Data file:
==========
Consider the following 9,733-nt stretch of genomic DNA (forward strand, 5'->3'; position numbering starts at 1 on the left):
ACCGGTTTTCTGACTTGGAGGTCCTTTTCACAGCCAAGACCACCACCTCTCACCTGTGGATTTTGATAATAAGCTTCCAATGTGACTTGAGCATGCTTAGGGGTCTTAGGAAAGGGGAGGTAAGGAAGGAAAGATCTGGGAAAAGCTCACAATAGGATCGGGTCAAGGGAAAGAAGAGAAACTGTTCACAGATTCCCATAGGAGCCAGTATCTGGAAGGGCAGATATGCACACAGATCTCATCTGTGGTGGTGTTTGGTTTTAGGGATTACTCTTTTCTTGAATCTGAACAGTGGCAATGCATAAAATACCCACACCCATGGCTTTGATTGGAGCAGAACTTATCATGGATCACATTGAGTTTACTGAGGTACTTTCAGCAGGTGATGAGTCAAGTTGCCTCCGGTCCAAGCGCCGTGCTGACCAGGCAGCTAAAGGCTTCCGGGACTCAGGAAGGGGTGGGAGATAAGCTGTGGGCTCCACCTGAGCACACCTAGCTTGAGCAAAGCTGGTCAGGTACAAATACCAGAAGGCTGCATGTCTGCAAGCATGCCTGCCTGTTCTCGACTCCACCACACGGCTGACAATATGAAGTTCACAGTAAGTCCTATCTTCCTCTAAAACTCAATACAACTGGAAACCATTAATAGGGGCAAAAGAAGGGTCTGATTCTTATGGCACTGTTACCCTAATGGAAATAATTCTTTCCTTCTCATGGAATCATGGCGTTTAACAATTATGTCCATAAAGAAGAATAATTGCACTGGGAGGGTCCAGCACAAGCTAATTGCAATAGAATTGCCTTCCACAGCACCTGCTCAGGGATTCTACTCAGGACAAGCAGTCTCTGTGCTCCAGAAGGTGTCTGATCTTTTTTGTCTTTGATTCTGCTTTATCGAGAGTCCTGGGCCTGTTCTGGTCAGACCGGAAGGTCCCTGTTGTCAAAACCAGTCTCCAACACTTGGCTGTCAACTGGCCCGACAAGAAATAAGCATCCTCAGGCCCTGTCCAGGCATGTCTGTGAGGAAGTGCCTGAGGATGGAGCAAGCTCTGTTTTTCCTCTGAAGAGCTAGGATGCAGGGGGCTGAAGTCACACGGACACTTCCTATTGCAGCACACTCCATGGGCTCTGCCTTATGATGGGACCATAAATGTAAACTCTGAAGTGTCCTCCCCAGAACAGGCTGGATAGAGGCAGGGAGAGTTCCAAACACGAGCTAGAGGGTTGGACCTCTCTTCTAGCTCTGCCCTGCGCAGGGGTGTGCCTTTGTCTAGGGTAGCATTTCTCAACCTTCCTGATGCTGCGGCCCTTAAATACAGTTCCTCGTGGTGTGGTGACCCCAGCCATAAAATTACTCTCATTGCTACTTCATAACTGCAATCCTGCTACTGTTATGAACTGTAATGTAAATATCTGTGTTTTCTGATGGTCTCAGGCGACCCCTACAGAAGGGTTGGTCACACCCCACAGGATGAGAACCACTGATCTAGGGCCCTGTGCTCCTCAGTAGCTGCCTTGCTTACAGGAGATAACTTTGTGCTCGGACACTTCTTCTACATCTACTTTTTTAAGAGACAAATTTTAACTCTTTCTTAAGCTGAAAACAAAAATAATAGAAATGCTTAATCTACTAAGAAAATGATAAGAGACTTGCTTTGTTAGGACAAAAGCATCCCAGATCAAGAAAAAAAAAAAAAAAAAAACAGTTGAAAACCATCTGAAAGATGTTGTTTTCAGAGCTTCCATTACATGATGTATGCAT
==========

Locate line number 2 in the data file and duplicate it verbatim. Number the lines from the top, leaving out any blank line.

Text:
ACCGGTTTTCTGACTTGGAGGTCCTTTTCACAGCCAAGACCACCACCTCTCACCTGTGGATTTTGATAATAAGCTTCCAATGTGACTTGAGCATGCTTAGGGGTCTTAGGAAAGGGGAGGTAAGGAAGGAAAGATCTGGGAAAAGCTCACAATAGGATCGGGTCAAGGGAAAGAAGAGAAACTGTTCACAGATTCCCATAGGAGCCAGTATCTGGAAGGGCAGATATGCACACAGATCTCATCTGTGGTGGTGTTTGGTTTTAGGGATTACTCTTTTCTTGAATCTGAACAGTGGCAATGCATAAAATACCCACACCCATGGCTTTGATTGGAGCAGAACTTATCATGGATCACATTGAGTTTACTGAGGTACTTTCAGCAGGTGATGAGTCAAGTTGCCTCCGGTCCAAGCGCCGTGCTGACCAGGCAGCTAAAGGCTTCCGGGACTCAGGAAGGGGTGGGAGATAAGCTGTGGGCTCCACCTGAGCACACCTAGCTTGAGCAAAGCTGGTCAGGTACAAATACCAGAAGGCTGCATGTCTGCAAGCATGCCTGCCTGTTCTCGACTCCACCACACGGCTGACAATATGAAGTTCACAGTAAGTCCTATCTTCCTCTAAAACTCAATACAACTGGAAACCATTAATAGGGGCAAAAGAAGGGTCTGATTCTTATGGCACTGTTACCCTAATGGAAATAATTCTTTCCTTCTCATGGAATCATGGCGTTTAACAATTATGTCCATAAAGAAGAATAATTGCACTGGGAGGGTCCAGCACAAGCTAATTGCAATAGAATTGCCTTCCACAGCACCTGCTCAGGGATTCTACTCAGGACAAGCAGTCTCTGTGCTCCAGAAGGTGTCTGATCTTTTTTGTCTTTGATTCTGCTTTATCGAGAGTCCTGGGCCTGTTCTGGTCAGACCGGAAGGTCCCTGTTGTCAAAACCAGTCTCCAACACTTGGCTGTCAACTGGCCCGACAAGAAATAAGCATCCTCAGGCCCTGTCCAGGCATGTCTGTGAGGAAGTGCCTGAGGATGGAGCAAGCTCTGTTTTTCCTCTGAAGAGCTAGGATGCAGGGGGCTGAAGTCACACGGACACTTCCTATTGCAGCACACTCCATGGGCTCTGCCTTATGATGGGACCATAAATGTAAACTCTGAAGTGTCCTCCCCAGAACAGGCTGGATAGAGGCAGGGAGAGTTCCAAACACGAGCTAGAGGGTTGGACCTCTCTTCTAGCTCTGCCCTGCGCAGGGGTGTGCCTTTGTCTAGGGTAGCATTTCTCAACCTTCCTGATGCTGCGGCCCTTAAATACAGTTCCTCGTGGTGTGGTGACCCCAGCCATAAAATTACTCTCATTGCTACTTCATAACTGCAATCCTGCTACTGTTATGAACTGTAATGTAAATATCTGTGTTTTCTGATGGTCTCAGGCGACCCCTACAGAAGGGTTGGTCACACCCCACAGGATGAGAACCACTGATCTAGGGCCCTGTGCTCCTCAGTAGCTGCCTTGCTTACAGGAGATAACTTTGTGCTCGGACACTTCTTCTACATCTACTTTTTTAAGAGACAAATTTTAACTCTTTCTTAAGCTGAAAACAAAAATAATAGAAATGCTTAATCTACTAAGAAAATGATAAGAGACTTGCTTTGTTAGGACAAAAGCATCCCAGATCAAGAAAAAAAAAAAAAAAAAAACAGTTGAAAACCATCTGAAAGATGTTGTTTTCAGAGCTTCCATTACATGATGTATGCAT